Coal included in reheated proposal for controversial capacity payments

“To be clear, the purpose of a capacity mechanism is not to extend the life of aging coal generators,” it says, adding that coal generators face technical challenges of transitioning to wind and solar power.

“The capacity mechanism would not and cannot meet these challenges. Instead, the capacity mechanism would provide more targeted incentives to ensure replacement capacity arrives when needed, providing greater assurance that the exit of these generators will be well managed.”

Coal producers have said a capacity mechanism should be open to coal to avoid ad hoc shutdowns in the next decade and to keep the lights on. AEMO predicts that 14GW will close in 2032 and some expect it could be earlier.

The ESB appears to have swallowed the line from the coal generators, but others, such as the Grattan Institute and the ANU, have proposed simple schemes to manage coal outflows — such as a series of coal bonds or “closure auctions” that would still enabling new market design to focus on the future.

Any others have proposed what are known as “enhanced” energy-only markets focused on flexibility and availability that, according to The Australian, received the most support from energy market players surveyed at an April meeting hosted by the ESB.

A source confirmed this to RenewEconomy, but the ESB chose to ignore the investigation – as it did with the minister’s advice – and went ahead with the desired design anyway.

The ESB has made two concessions: the recognition that new technologies need more support, and the option for individual states not to use certain technologies.

Victoria, for example, has pushed for the right not to take up coal – although it has signed a confidential agreement with EnergyAustralia on the timing of the Yallourn shutdown, now slated for 2028 – but again, this will add to the complexity.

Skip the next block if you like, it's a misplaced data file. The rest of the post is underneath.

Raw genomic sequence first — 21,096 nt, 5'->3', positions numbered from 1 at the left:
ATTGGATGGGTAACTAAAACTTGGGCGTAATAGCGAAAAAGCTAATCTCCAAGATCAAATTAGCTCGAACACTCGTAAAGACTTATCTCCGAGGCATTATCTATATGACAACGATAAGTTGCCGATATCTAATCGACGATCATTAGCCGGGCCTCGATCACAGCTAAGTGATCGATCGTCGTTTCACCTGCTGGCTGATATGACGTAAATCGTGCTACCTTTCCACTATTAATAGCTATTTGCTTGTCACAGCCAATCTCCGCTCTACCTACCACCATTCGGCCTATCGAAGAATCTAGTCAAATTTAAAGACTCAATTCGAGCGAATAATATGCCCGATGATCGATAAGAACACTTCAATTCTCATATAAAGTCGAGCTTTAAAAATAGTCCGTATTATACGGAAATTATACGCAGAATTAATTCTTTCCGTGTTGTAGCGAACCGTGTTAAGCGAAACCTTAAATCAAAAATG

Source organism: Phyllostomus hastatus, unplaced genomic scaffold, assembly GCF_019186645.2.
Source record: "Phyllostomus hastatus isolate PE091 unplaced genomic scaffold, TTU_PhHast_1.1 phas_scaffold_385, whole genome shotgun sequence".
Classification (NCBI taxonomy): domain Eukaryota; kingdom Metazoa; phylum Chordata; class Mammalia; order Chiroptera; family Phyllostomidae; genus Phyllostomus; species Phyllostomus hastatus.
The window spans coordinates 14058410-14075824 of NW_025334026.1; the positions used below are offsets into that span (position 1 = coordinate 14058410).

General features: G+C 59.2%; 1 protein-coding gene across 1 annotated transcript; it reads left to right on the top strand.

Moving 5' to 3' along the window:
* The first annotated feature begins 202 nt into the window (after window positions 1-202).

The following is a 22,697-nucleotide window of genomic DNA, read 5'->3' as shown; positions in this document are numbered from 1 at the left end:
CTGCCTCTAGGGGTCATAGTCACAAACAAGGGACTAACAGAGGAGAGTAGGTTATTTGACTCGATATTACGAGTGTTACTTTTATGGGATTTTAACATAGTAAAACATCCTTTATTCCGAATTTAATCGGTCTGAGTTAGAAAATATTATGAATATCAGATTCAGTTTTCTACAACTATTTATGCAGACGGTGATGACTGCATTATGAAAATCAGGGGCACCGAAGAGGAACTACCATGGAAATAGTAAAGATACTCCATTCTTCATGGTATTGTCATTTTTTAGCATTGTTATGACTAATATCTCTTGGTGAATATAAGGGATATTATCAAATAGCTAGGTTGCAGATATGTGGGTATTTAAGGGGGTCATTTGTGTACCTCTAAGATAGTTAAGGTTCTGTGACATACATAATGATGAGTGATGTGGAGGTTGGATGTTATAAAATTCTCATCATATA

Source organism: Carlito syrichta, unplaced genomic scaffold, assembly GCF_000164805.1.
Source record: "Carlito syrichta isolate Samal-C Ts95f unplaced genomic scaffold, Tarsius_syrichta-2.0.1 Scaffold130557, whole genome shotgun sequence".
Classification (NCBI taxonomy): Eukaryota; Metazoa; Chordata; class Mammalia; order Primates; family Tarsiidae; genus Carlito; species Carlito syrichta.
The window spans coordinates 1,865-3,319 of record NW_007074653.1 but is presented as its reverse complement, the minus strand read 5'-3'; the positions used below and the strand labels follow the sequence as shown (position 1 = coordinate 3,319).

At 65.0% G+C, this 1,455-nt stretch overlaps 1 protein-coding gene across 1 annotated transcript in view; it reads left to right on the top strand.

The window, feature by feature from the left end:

And it will be devilishly complicated either way. The ESB notes that in its own infrastructure roadmap, the NSW government proposes its own form of storage contracts and has its own back-up mechanism. The ESB has not yet discovered the details of how those arrangements and the capacity mechanism can coexist effectively.

Thinking about another key element of design – the so-called “de-rating” of certain technologies – that mainly affects battery storage and demand management will also be seen as a drawback of what are seen as important parts of a new flexible approach to the network.

One of the cost issues, and to try and avoid the huge overruns of similar schemes in the UK and Western Australia (where over $1 billion was wasted) and multiple built diesel generators that were never switched on), the ESB proposes a “hybrid” model that combines market participant reviews and the best guesses from the major retailers.

To see: Chris Bowen Needs Flexibility to Avoid the Fossil Fuel Lobby Capacity Market Trap

Again, this is likely to fuel fears that this is another big opportunity for the big gene-tailers to gain control of the market in ways no one could have imagined. Currently, they have to exercise power on a daily basis. In the future, they may just be able to get what they want through a series of auctions.

And the other concern is the need for speed. The ESB has taken five years so far to get to this point and has released another “high-level” discussion paper with little factual detail.

But it wants the new mechanism to take effect within just three years. That requires the detailed draft — which has not yet begun — to be negotiated, drafted, completed and approved by February next year, and turned into law by the end of 2023. Even the transition to five-minute arrangements took six years.

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